Justification by Faith Alone
Calvin, like Luther, stresses that justification is by faith alone. A right relationship to God can’t be gained by works since all people sin, thus the only pathway to salvation is faith. Calvin is careful to say, however, that faith shouldn’t be construed as a work, as if faith itself justifies us, for if such were the case, then faith would be a good work that makes us right with God. Instead, faith is the instrument or vessel that joins us to Christ, and ultimately believers are justified by Christ as the crucified and risen one. Faith itself, strictly speaking, doesn’t justify. Rather, faith justifies as an instrument, receiving Christ for righteousness and life. Indeed, faith is not something that originates with human beings. Yes, human beings believe the gospel and are saved, and so in that sense faith is exercised by human beings. At the same time, however, faith ultimately comes from the Holy Spirit and is a gift of God. Faith alone accords with the God-centered character of the gospel, for faith gives all glory to God for our salvation.
Faith, according to Calvin is living, active, and vital; merely agreeing that certain things happened in gospel history should not be confused with genuine faith. True faith sees “Christ’s splendor . . . beamed upon us.” Those who put their trust in God see God and Jesus Christ for who they truly are; their eyes are opened to the beauty and loveliness of Jesus Christ. Those who think that Calvin was cold and devoid of emotions should think again, for his description of genuine faith almost certainly reflects his own experience. “But how can the mind be aroused to taste the divine goodness without at the same time being wholly kindled to love God in return? For truly, that abundant sweetness which God has stored up for those who fear him cannot be known without at the same time powerfully moving us. And once anyone has been moved by it, it utterly ravishes him and draws him to itself.” True faith for Calvin has a powerful affect upon our lives. We sense the sweetness of God’s love and are overwhelmed with it. Indeed, we are so ravished by his love that our hearts are drawn to put our trust in God.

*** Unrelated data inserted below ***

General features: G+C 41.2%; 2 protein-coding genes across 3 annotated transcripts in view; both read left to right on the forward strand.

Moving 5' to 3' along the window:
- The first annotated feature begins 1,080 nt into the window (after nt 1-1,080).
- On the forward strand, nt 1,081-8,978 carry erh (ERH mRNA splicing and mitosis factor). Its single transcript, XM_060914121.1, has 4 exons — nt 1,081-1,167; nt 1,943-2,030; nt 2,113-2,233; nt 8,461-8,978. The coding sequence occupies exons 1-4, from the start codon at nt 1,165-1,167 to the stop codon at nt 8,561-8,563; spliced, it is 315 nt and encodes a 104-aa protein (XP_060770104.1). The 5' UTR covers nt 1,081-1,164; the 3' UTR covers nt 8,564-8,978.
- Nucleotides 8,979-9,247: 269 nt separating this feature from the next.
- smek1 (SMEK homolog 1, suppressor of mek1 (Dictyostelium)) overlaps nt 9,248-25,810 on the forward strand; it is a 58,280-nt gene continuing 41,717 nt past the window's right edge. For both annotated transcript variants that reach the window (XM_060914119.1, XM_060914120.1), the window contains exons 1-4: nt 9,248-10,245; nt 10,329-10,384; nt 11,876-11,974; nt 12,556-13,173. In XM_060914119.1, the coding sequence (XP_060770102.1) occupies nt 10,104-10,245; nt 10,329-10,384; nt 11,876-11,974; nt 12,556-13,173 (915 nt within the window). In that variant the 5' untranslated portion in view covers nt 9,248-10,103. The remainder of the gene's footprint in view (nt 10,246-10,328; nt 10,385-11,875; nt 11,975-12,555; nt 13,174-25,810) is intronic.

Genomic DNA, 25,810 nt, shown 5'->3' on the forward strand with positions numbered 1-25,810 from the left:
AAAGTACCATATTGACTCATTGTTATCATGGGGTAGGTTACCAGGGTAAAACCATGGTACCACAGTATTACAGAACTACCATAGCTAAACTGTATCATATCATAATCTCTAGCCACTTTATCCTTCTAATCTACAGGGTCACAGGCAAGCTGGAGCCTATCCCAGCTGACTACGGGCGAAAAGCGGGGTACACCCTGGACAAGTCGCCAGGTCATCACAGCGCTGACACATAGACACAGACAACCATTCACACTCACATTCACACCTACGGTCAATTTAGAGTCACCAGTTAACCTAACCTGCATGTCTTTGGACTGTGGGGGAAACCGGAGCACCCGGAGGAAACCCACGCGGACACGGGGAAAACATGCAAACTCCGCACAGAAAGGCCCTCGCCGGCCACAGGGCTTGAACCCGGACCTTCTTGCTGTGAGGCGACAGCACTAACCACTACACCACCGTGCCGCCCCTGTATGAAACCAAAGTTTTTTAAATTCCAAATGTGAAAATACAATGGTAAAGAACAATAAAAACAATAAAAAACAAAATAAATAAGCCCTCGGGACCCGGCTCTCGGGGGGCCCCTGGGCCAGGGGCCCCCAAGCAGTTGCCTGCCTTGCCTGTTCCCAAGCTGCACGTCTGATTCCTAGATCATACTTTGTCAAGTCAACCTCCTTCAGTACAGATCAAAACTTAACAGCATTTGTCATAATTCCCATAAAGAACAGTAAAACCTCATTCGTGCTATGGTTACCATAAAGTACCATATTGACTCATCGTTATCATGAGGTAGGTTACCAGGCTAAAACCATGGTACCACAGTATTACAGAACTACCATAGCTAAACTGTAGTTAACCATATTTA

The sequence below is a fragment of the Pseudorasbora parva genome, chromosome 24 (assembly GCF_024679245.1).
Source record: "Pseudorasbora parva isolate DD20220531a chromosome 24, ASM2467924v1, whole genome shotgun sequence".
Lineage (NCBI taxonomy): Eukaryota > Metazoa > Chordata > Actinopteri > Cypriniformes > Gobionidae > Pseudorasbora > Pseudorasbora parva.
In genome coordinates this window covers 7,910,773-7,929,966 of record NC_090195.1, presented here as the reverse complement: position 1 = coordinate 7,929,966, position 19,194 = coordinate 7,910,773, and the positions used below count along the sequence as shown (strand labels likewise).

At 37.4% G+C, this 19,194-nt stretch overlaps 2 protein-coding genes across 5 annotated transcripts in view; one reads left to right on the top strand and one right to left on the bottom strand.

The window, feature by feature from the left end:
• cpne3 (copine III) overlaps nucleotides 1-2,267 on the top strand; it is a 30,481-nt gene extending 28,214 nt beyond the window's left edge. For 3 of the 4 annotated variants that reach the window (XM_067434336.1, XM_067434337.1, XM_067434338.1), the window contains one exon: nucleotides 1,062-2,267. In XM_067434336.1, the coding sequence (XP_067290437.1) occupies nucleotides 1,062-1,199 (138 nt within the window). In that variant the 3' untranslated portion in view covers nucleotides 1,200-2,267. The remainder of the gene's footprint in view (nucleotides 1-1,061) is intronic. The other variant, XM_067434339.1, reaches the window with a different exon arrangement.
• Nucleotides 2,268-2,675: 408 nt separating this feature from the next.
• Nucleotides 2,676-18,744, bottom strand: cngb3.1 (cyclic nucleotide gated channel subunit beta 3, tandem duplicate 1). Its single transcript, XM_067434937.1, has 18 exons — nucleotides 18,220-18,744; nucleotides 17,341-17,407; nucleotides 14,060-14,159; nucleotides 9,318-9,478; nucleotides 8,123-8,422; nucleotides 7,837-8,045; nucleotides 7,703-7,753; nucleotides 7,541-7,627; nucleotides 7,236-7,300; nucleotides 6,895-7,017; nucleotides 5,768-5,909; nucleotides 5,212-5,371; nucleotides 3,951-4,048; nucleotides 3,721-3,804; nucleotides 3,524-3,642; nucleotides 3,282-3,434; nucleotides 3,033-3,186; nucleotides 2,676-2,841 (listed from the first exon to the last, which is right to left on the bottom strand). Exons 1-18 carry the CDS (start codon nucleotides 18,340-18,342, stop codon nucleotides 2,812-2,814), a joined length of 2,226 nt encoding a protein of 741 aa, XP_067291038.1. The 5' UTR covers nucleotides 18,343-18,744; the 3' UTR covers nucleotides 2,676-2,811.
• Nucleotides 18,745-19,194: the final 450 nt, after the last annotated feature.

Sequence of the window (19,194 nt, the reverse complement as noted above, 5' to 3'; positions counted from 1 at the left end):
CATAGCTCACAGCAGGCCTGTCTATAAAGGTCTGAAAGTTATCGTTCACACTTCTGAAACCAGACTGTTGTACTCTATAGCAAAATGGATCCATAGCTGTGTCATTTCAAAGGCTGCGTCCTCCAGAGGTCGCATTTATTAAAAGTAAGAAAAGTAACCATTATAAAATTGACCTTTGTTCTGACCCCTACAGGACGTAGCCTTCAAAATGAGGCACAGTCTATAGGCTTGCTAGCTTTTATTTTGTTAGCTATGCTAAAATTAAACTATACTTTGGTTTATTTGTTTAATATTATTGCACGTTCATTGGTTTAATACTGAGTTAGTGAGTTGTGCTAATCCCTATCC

We have already seen that faith is a gift of God, but we can also say that faith derives from the word of God, the gospel. As Paul says, “faith comes from hearing” (Rom. 10:17). Faith, then, puts its trust in God’s Word and his promises. Faith doesn’t come, says Calvin, from just any source. It must be derived from God’s word and the gospel of Jesus Christ.
Calvin’s definition of faith is famous and rightly so. “Now we shall possess a right definition of faith if we call it a firm and certain knowledge of God’s benevolence toward us, founded upon the truth of the freely given promise in Christ, both revealed to our minds and sealed upon our hearts through the Holy Spirit.” Those who believe are convinced that God loves them, and this love, which is revealed in the promises of the Word, is authenticated by the Holy Spirit. Calvin puts it this way in another place, “he alone is truly a believer who, convinced by a firm conviction that God is a kindly and well-disposed Father toward him, promises himself all things on the basis of his generosity; who, relying upon the promises of divine benevolence toward him, lays hold on an undoubted expectation of salvation.” Faith knows the love of God in Jesus Christ through the Holy Spirit and trusts God’s promise to save.
Justification and Assurance